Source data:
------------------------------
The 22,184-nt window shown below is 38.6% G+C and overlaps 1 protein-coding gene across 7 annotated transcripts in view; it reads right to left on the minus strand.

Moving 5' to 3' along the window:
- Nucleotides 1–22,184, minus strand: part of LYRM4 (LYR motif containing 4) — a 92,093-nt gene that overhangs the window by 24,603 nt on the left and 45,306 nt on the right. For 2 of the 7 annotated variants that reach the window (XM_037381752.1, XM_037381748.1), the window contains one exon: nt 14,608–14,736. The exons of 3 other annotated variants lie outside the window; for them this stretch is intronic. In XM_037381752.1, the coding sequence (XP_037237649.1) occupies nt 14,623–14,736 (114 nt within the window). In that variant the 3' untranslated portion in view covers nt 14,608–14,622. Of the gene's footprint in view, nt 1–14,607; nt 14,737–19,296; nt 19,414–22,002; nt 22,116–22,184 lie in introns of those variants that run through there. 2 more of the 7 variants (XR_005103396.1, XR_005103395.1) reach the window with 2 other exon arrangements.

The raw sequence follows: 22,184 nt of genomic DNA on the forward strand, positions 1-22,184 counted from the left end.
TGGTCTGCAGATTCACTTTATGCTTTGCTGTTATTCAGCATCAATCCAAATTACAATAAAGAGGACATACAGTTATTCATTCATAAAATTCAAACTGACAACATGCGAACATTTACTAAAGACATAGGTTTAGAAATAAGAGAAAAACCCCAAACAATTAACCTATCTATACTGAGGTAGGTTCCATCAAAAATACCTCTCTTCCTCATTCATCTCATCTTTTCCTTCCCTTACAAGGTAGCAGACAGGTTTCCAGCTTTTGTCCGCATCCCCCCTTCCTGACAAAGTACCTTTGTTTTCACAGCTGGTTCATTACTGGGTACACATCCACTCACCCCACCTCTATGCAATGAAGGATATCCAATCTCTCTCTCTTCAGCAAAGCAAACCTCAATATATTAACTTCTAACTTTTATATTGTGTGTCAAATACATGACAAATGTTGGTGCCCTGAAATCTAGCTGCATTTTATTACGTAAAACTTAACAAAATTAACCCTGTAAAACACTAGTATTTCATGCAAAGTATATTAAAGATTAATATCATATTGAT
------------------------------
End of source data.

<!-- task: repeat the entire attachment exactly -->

The 22,184-nt window shown below is 38.6% G+C and overlaps 1 protein-coding gene across 7 annotated transcripts in view; it reads right to left on the minus strand.

Moving 5' to 3' along the window:
- Nucleotides 1–22,184, minus strand: part of LYRM4 (LYR motif containing 4) — a 92,093-nt gene that overhangs the window by 24,603 nt on the left and 45,306 nt on the right. For 2 of the 7 annotated variants that reach the window (XM_037381752.1, XM_037381748.1), the window contains one exon: nt 14,608–14,736. The exons of 3 other annotated variants lie outside the window; for them this stretch is intronic. In XM_037381752.1, the coding sequence (XP_037237649.1) occupies nt 14,623–14,736 (114 nt within the window). In that variant the 3' untranslated portion in view covers nt 14,608–14,622. Of the gene's footprint in view, nt 1–14,607; nt 14,737–19,296; nt 19,414–22,002; nt 22,116–22,184 lie in introns of those variants that run through there. 2 more of the 7 variants (XR_005103396.1, XR_005103395.1) reach the window with 2 other exon arrangements.

The raw sequence follows: 22,184 nt of genomic DNA on the forward strand, positions 1-22,184 counted from the left end.
TGGTCTGCAGATTCACTTTATGCTTTGCTGTTATTCAGCATCAATCCAAATTACAATAAAGAGGACATACAGTTATTCATTCATAAAATTCAAACTGACAACATGCGAACATTTACTAAAGACATAGGTTTAGAAATAAGAGAAAAACCCCAAACAATTAACCTATCTATACTGAGGTAGGTTCCATCAAAAATACCTCTCTTCCTCATTCATCTCATCTTTTCCTTCCCTTACAAGGTAGCAGACAGGTTTCCAGCTTTTGTCCGCATCCCCCCTTCCTGACAAAGTACCTTTGTTTTCACAGCTGGTTCATTACTGGGTACACATCCACTCACCCCACCTCTATGCAATGAAGGATATCCAATCTCTCTCTCTTCAGCAAAGCAAACCTCAATATATTAACTTCTAACTTTTATATTGTGTGTCAAATACATGACAAATGTTGGTGCCCTGAAATCTAGCTGCATTTTATTACGTAAAACTTAACAAAATTAACCCTGTAAAACACTAGTATTTCATGCAAAGTATATTAAAGATTAATATCATATTGAT